Latin script

Official script in:

Co-official script in:

The Latin script, also known as Roman script, is an alphabetic writing system based on the letters of a classical Latin alphabet, derived from a pretend of the Cumaean Greek explanation of the Greek alphabet used by the Etruscans. Several Latin-script alphabets exist, which differ in graphemes, collation as living as phonetic values from the classical Latin alphabet.

The Latin script is the basis of the International Phonetic Alphabet, together with the 26 near widespread letters are the letters contained in the ISO basic Latin alphabet.

Latin script is the basis for the largest number of alphabets of any writing system together with is the

  • most widely adopted
  • writing system in the world ordinarily used by approximately 70 percent of the world's population. Latin script is used as the standards method of writing for almost Western and Central, and some Eastern, European languages as well as many languages in other parts of the world.


    The letter ⟨C⟩ was the western name of the Greek voiced plosive /ɡ/, while ⟨C⟩ was loosely reserved for the voiceless plosive /k/. The letter ⟨K⟩ was used only rarely, in a small number of words such(a) as Kalendae, often interchangeably with ⟨C⟩.

    After the Greek loanwords, placing them at the end of the alphabet. An effort by the emperor Claudius to introduce three additional letters did not last. Thus it was during the classical Latin period that the Latin alphabet contained 23 letters:

    It was non until the ]

    With the fragmentation of political power, the style of writing changed and varied greatly throughout the Middle Ages, even after the invention of the printing press. Early deviations from the classical forms were the uncial script, a development of the Old Roman cursive, and various invited minuscule scripts that developed from New Roman cursive, of which the insular script developed by Irish literati & derivations of this, such(a) as Carolingian minuscule were the most influential, setting the lower case forms of the letters, as well as other writing conventions that have since become standard.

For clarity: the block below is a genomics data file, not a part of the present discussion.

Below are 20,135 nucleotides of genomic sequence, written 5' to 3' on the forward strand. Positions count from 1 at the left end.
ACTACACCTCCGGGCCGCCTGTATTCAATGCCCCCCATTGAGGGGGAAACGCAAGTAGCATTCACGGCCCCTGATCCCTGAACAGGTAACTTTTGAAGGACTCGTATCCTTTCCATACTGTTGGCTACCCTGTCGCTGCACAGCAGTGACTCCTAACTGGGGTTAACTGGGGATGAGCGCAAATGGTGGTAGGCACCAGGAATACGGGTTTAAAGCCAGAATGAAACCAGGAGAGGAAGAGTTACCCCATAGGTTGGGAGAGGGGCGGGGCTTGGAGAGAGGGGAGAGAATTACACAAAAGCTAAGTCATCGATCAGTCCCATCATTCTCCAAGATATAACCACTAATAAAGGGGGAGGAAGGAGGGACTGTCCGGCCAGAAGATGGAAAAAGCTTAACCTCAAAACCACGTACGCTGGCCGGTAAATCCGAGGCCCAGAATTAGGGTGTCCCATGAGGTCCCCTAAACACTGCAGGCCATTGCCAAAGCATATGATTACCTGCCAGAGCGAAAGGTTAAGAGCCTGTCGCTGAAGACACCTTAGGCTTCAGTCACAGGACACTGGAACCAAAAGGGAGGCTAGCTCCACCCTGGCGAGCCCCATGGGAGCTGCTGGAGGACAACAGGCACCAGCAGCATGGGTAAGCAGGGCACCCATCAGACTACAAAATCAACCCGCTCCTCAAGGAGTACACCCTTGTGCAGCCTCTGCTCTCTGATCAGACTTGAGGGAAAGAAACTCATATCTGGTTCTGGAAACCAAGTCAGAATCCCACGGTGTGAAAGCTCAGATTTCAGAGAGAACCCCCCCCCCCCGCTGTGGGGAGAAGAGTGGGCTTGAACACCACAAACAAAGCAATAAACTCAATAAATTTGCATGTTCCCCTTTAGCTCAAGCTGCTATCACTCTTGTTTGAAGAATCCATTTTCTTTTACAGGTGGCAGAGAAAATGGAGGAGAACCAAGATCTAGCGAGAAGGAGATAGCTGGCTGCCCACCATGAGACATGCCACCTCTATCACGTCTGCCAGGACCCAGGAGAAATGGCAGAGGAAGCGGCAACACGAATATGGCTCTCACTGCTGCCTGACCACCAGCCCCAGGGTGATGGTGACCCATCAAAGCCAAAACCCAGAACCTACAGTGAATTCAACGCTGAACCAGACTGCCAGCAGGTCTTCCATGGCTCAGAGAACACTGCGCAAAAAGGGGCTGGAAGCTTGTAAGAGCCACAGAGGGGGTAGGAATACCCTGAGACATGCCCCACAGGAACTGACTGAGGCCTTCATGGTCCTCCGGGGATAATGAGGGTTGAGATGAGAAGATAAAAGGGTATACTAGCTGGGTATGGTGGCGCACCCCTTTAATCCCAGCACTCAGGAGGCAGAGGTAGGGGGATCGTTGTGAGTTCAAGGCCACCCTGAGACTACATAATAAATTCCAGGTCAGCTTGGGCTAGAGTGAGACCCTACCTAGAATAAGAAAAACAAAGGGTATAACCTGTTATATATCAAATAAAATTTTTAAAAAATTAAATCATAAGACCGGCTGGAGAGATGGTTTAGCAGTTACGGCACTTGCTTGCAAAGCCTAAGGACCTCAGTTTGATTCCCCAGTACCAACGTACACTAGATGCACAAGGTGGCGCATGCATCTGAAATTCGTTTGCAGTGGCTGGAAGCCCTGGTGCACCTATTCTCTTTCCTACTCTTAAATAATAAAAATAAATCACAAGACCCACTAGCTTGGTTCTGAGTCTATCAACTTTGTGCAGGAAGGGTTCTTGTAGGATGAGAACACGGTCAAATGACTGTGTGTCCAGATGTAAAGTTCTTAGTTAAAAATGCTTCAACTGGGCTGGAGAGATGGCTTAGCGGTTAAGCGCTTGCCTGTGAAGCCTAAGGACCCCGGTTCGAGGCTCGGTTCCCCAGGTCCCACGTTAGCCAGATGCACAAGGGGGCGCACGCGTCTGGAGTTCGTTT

The languages that ownership the Latin script generally usage proper nouns. The rules for capitalization have changed over time, and different languages have varied in their rules for capitalization. Old English, for example, was rarely a thing that is caused or produced by something else with even proper nouns capitalized, whereas Modern English writers and printers of the 17th and 18th century frequently capitalized most and sometimes all nouns – e.g. in the preamble and all of the United States Constitution – a practice still systematically used in contemporary German.

    The use of the letters I and V for both consonants and vowels proved inconvenient as the Latin alphabet was adapted to Germanic and Romance languages. swash form, j, came to be used for the consonant, with the un-swashed form restricted to vowel use. Such conventions were erratic for centuries. J was featured into English for the consonant in the 17th century it had been rare as a vowel, but it was not universally considered a distinct letter in the alphabetic order until the 19th century.

    By the 1960s, it became apparent to the data processor and telecommunications industries in the First World that a non-proprietary method of encoding characters was needed. The International company for Standardization ISO encapsulated the Latin alphabet in their ISO/IEC 646 standard. Towidespread acceptance, this encapsulation was based on popular usage. As the United States held a preeminent position in both industries during the 1960s, the standards was based on the already published American Standard Code for Information Interchange, better known as ASCII, which covered in the character set the 26 × 2 uppercase and lowercase letters of the English alphabet. Later standards issued by the ISO, for example ISO/IEC 10646 Unicode Latin, have continued to define the 26 × 2 letters of the English alphabet as the basic Latin alphabet with extensions to handle other letters in other languages.